On April 6, the Small Business Administration (SBA), in conjunction with the Treasury, issued some additional guidance about the Paycheck Protection Program (PPP) loan process. The guidance is in the form of a Frequently Asked Questions document, which you can read in its entirety here.
We wanted to alert you to three of the FAQs in particular, as these represent areas of frequent confusion and speculation among many of the businesses applying for PPP loans.
Does the $100,000 compensation limit include all employee benefits?
The answer the SBA provided to this question is no. The exclusion of compensation in excess of $100,000 annually applies only to cash compensation, not to non-cash benefits such as employer contributions to retirement plans and group health care benefits.
What time period should borrowers use to determine their average payroll costs when calculating their maximum loan amount?
The SBA’s response is that the borrower can calculate their aggregate payroll costs using data either from the previous 12 months or from calendar year 2019. Either time period is acceptable.
How should a borrower account for federal taxes when determining payroll costs?
The SBA states that under the CARES Act, payroll costs are calculated on a gross basis without regard to federal taxes imposed or withheld, such as the employee’s and employer’s shares of FICA and required income tax withholding. As a result, payroll costs are not reduced by taxes imposed on an employee and required to be withheld by the employer, but payroll costs do not include the employer’s share of payroll tax.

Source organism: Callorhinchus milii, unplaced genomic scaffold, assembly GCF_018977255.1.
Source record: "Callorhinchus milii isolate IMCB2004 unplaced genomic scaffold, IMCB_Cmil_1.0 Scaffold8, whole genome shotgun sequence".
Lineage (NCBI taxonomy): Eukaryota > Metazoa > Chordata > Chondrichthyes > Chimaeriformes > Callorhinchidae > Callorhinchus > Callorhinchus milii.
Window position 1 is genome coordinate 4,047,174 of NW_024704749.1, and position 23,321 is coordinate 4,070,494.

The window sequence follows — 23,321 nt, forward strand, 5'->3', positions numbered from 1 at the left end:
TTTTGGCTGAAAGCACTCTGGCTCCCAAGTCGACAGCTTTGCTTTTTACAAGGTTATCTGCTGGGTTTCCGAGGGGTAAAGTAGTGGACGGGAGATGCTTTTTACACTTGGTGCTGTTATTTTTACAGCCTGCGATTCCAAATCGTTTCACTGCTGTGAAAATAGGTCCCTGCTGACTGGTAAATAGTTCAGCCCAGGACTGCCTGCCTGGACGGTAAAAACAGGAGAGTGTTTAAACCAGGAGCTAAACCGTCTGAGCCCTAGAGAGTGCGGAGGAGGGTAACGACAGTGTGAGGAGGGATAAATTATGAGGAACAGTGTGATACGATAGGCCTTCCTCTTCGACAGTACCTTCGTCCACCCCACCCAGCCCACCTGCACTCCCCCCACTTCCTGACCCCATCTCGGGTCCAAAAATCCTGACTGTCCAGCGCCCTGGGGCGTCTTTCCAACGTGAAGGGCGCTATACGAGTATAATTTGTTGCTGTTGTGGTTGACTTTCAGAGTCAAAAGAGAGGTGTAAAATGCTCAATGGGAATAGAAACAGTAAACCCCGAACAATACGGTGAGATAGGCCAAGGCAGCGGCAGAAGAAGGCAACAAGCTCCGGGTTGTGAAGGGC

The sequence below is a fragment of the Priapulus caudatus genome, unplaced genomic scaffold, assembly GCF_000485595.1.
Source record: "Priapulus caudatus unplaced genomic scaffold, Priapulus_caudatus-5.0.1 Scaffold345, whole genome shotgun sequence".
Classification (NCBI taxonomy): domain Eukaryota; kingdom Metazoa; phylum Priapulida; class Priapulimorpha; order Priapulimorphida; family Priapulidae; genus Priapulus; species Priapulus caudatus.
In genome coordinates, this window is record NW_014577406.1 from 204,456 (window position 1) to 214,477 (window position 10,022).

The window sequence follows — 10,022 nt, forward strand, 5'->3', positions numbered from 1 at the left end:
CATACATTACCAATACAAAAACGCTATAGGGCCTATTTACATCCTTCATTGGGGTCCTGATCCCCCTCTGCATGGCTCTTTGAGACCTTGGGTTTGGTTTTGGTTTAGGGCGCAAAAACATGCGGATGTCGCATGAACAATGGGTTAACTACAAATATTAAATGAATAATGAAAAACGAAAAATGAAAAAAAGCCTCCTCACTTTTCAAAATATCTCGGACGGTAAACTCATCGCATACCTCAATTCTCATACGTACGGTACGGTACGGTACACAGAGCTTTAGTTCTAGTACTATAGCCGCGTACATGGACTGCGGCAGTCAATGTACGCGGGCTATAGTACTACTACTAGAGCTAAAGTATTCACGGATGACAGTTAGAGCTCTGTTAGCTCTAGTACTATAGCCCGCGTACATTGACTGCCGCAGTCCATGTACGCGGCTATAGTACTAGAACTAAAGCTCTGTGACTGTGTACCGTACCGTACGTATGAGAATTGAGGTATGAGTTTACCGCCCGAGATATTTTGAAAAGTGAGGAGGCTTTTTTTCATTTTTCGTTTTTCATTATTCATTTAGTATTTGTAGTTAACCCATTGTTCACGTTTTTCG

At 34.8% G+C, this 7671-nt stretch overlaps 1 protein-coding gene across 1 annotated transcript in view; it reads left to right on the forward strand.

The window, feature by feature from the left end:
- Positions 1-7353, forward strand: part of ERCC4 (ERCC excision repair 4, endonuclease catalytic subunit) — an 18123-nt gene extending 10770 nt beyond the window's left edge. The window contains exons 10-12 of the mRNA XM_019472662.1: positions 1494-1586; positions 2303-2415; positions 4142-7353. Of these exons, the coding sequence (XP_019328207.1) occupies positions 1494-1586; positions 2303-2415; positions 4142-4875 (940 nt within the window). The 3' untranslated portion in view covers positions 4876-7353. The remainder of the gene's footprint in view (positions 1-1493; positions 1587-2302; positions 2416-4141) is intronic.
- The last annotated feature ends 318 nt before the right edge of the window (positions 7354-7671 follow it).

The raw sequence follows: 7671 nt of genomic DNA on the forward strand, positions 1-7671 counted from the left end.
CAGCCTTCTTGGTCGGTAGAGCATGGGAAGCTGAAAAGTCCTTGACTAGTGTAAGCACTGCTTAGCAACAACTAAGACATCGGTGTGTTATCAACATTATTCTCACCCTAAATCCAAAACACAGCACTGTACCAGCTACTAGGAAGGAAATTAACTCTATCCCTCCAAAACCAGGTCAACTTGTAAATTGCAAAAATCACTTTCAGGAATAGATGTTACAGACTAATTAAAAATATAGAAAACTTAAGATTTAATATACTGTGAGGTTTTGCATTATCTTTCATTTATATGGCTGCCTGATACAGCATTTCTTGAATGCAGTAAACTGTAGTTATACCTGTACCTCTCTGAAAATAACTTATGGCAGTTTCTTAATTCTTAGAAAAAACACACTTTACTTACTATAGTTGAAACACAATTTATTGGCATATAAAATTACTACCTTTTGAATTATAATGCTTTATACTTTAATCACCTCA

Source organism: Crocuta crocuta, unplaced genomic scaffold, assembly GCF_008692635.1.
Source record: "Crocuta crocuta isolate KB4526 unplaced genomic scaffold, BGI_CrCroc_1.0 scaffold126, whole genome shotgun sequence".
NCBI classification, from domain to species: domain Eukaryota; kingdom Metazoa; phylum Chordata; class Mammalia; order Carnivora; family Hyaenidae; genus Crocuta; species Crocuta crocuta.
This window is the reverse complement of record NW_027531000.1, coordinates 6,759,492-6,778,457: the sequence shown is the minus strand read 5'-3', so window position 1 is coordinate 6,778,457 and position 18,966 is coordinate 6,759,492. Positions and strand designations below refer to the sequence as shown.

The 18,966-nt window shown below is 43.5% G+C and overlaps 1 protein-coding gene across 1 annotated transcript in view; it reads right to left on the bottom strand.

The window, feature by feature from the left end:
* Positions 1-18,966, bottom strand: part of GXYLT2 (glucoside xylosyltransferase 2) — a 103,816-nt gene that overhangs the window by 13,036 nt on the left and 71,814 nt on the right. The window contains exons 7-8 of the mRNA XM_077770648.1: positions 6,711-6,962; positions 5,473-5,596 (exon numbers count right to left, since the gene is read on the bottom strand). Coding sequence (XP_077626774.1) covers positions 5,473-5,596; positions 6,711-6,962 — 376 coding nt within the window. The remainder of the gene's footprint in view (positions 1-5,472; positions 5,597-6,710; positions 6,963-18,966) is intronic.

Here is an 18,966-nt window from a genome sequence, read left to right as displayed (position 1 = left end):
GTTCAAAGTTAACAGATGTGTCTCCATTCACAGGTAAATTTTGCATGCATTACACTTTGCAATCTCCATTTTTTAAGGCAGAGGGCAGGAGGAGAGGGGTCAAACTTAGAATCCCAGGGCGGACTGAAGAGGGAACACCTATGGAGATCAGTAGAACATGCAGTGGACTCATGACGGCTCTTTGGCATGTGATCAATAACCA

For example, an employee who earned $4,000 per month in gross wages, from which $500 in federal taxes was withheld, would count as $4,000 in payroll costs. The employee would receive $3,500, and $500 would be paid to the federal government. However, the employer-side federal payroll taxes imposed on the $4,000 in wages are excluded from payroll costs under the statute.
Other questions in the PPP FAQs provide additional clarity around the 500 employee limit, the lender’s responsibility in reviewing the borrower’s documentation, affiliation rules, seasonal businesses, independent contractors, and more.
We are committed to helping you as you continue to navigate the Paycheck Protection Program loan application process. If you need any assistance, please contact us. We also continue to update our COVID-19 Resource Center, which you can access here. If you have any questions about these or any other matters, please do not hesitate to contact your Kreischer Miller relationship professional or any member of our team.
Information contained in this alert should not be construed as the rendering of specific accounting, tax, or other advice. Material may become outdated and anyone using this should research and update to ensure accuracy. In no event will the publisher be liable for any damages, direct, indirect, or consequential, claimed to result from use of the material contained in this alert. Readers are encouraged to consult with their advisors before making any decisions.